Wed 21 Feb 2007
“Good evening Mr. and Mrs. America and all the ships at sea,” as Walter Winchell led off his World War II radio broadcasts. “Let’s go to press…”
Topping the news… A film is due out shortly titled The Penultimate Truth about Philip K. Dick, the late science-fiction writer who once lived in Point Reyes Station. You can see a trailer for the film at http://www.youtube.com/watch?v=c_VgXuYvzfU.
The stories of Philip K. Dick (1928-1982) inspired the movies Bladerunner, Total Recall, and Minority Report, among others. “Philip K. Dick was known as the most brilliant sci-fi writer on earth,” the trailer to Penultimate Truth proclaims. Although a drug addict, paranoid, and (as he sometimes thought) possibly schizophrenic, Dick wrote 50 books and many more short stories.
As for his paranoia, Dick suspected the KGB and or the FBI was out to get him. In the movie’s trailer he tells an interviewer, “Anyone who grew up within the Berkeley counterculture [as he partly did] became a marked man. My house was broken into. My files were blown open. My papers were stolen.” The author admits to not being certain the federal government was responsible but notes his lawyers believed that’s what happened. Dick, however, later wondered if he had done the deed himself and just forgotten about it.
As for his drug addiction (especially amphetamine use during all-night writing): Point Reyes Station innkeeper and jewelry maker Anne Dick, to whom he was married from 1959 to 1964, acknowledges in the movie’s trailer, “Towards the end of our marriage, he was taking tons of stuff.”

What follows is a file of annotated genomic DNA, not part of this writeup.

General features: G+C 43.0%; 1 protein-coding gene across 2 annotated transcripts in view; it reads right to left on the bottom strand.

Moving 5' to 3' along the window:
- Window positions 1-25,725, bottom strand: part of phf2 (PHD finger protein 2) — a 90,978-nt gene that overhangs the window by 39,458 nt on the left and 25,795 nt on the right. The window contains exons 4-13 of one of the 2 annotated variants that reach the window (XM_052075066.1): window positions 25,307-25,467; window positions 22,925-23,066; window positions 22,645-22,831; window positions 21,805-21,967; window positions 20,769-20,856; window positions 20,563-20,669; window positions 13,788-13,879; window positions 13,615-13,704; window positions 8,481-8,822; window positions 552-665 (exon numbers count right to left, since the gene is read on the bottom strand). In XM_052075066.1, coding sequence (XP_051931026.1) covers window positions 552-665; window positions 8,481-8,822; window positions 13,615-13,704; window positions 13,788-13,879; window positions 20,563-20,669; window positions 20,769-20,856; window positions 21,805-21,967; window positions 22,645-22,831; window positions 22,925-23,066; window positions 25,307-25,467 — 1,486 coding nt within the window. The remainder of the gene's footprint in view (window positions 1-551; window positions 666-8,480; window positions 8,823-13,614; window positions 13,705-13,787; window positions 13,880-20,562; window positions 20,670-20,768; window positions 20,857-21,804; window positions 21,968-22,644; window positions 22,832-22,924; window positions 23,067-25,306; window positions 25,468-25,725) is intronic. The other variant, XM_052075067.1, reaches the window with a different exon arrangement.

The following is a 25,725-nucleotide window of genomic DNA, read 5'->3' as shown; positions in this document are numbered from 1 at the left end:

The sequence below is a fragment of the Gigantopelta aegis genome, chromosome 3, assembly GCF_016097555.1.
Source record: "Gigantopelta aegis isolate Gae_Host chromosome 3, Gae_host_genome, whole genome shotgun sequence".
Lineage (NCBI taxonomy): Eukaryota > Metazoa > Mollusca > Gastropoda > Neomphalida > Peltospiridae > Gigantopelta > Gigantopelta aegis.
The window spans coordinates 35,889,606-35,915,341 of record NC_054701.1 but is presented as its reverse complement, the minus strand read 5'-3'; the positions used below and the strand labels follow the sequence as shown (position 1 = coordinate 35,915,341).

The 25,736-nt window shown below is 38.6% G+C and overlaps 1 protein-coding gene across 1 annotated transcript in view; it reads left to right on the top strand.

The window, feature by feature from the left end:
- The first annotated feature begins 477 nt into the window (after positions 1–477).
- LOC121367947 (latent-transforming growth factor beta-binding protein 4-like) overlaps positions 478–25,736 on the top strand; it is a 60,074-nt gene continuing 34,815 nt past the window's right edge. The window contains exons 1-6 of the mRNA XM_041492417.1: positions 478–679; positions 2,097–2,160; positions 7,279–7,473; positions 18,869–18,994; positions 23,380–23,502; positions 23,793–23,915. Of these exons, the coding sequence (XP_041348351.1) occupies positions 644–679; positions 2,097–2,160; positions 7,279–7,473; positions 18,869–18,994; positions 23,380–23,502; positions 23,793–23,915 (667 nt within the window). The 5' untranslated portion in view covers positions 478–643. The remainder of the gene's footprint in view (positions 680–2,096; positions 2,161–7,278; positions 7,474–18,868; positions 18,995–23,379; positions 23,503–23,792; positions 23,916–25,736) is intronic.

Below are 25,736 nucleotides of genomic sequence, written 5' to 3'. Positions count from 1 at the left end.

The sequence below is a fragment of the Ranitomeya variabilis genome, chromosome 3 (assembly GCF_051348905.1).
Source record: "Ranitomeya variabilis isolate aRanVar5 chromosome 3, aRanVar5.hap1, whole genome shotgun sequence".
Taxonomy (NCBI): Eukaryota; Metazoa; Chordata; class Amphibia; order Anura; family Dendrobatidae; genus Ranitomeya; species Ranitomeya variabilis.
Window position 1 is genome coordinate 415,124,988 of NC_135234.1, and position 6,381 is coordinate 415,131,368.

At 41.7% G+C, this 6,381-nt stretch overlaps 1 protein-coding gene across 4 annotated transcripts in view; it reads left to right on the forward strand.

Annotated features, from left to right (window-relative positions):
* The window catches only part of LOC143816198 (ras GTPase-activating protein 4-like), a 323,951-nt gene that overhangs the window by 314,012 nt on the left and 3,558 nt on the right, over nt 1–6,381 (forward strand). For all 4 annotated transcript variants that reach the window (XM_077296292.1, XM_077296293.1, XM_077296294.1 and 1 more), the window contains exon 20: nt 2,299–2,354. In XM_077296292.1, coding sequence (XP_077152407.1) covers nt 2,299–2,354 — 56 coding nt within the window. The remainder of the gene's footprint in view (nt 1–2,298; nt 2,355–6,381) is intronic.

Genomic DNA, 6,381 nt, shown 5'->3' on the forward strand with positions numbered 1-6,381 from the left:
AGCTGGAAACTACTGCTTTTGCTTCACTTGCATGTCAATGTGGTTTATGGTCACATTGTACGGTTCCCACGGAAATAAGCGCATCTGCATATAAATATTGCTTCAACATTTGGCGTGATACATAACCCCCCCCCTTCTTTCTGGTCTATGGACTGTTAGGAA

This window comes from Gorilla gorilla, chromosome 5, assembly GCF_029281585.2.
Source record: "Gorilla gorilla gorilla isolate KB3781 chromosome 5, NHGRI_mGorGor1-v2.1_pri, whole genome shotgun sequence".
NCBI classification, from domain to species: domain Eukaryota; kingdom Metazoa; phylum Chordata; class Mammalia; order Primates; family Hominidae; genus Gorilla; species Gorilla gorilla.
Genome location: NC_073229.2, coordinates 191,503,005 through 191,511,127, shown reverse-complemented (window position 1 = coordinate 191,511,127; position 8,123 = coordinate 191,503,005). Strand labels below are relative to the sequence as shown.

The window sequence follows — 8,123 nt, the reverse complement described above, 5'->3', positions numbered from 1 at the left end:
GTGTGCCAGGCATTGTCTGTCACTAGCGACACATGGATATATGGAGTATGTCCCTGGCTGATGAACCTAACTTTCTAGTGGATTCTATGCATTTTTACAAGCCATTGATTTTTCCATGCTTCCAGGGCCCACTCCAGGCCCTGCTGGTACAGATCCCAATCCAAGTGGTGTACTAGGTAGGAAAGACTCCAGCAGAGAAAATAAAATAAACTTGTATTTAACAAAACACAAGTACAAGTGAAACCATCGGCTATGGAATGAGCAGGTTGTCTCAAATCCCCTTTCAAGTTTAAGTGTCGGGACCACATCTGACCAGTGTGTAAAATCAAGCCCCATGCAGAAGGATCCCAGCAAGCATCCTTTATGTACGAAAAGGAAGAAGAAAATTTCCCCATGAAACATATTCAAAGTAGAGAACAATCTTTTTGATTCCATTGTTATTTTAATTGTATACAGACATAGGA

Ironically, as Wikipedia notes, during Philip K. Dick’s life, he was “highly regarded in France, [but he] received little public recognition in America until after his death.”
Walking onto the silver screen… The Los Angeles Times on Jan. 23 published a lengthy account of the life of Planetwalker John Francis, 60, of Point Reyes Station.
Most of us in West Marin know Dr. Francis’ story: how he stopped talking from 1973 to 1990 and refused to ride in motorized vehicles from 1972 to 1994. His self-published book Planetwalker: How to Change Your World One Step at a Time tells the story, and a feature-length film based on the book is now “in the works,” Times reporter John Glionna notes.
Overheard… An item by Point Reyes Light obituary writer Larken Bradley was picked up by San Francisco Chronicle columnist Leah Garchik for her Feb. 13 “Public Eavesdropping” list: “I’ve had enough hippie guys. I need more superficial, materialistic guys.” (Forty-ish woman to another, overheard at Tabla Café in Larkspur.)
I forget, therefore, I did… A writer friend in Los Angeles this week called me with an item of his own. Having overheard a passing guest at a party ask, “Did I finish that joint?” he quipped that merely asking the question provided the answer. Sort of like Decartes’ “Cognito ergo sum” taken to a higher level: “No memeni ergo feci.”